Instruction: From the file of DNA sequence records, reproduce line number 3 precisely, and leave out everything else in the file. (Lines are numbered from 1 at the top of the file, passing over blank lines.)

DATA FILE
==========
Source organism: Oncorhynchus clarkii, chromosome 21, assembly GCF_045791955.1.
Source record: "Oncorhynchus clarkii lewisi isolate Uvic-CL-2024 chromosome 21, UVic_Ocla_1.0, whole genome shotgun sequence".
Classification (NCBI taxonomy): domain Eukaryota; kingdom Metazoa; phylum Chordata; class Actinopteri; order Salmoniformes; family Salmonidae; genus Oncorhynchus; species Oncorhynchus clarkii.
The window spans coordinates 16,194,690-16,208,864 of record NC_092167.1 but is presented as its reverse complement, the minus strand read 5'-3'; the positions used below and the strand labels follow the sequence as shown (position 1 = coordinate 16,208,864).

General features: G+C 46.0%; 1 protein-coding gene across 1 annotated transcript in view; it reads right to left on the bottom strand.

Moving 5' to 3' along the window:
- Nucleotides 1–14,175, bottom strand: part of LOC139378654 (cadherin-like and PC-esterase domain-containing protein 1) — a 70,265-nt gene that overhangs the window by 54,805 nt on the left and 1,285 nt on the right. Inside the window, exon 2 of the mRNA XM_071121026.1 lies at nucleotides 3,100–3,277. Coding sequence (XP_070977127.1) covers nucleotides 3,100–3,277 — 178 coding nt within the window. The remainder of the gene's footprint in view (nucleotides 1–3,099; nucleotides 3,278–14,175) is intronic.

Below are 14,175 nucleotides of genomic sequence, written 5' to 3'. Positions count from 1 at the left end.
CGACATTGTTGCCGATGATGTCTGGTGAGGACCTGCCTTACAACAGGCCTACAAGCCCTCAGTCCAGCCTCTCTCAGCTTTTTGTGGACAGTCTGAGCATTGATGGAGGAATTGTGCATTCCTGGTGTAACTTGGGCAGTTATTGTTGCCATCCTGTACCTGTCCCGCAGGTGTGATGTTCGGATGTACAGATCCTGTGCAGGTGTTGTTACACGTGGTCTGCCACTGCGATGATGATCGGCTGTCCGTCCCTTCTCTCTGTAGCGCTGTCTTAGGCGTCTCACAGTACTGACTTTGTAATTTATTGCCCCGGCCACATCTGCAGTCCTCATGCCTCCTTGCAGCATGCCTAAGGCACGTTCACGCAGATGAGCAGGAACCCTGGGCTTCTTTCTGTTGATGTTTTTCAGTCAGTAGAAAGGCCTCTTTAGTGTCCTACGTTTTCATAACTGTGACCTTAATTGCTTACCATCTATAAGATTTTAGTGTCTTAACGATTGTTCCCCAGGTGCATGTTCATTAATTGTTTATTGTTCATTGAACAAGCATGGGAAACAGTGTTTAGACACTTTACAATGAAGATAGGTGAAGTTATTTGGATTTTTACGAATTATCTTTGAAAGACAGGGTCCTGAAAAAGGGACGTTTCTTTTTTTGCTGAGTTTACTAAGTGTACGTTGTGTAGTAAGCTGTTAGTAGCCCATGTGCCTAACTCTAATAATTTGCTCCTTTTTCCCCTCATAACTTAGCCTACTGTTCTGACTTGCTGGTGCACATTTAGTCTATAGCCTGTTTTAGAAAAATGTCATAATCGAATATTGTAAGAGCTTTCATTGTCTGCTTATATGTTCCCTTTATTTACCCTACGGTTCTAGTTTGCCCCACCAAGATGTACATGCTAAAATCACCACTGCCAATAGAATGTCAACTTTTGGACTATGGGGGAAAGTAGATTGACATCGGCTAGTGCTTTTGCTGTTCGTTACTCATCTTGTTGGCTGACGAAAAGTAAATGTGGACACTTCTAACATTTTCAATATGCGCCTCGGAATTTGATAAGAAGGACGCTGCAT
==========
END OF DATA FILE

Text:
Classification (NCBI taxonomy): domain Eukaryota; kingdom Metazoa; phylum Chordata; class Actinopteri; order Salmoniformes; family Salmonidae; genus Oncorhynchus; species Oncorhynchus clarkii.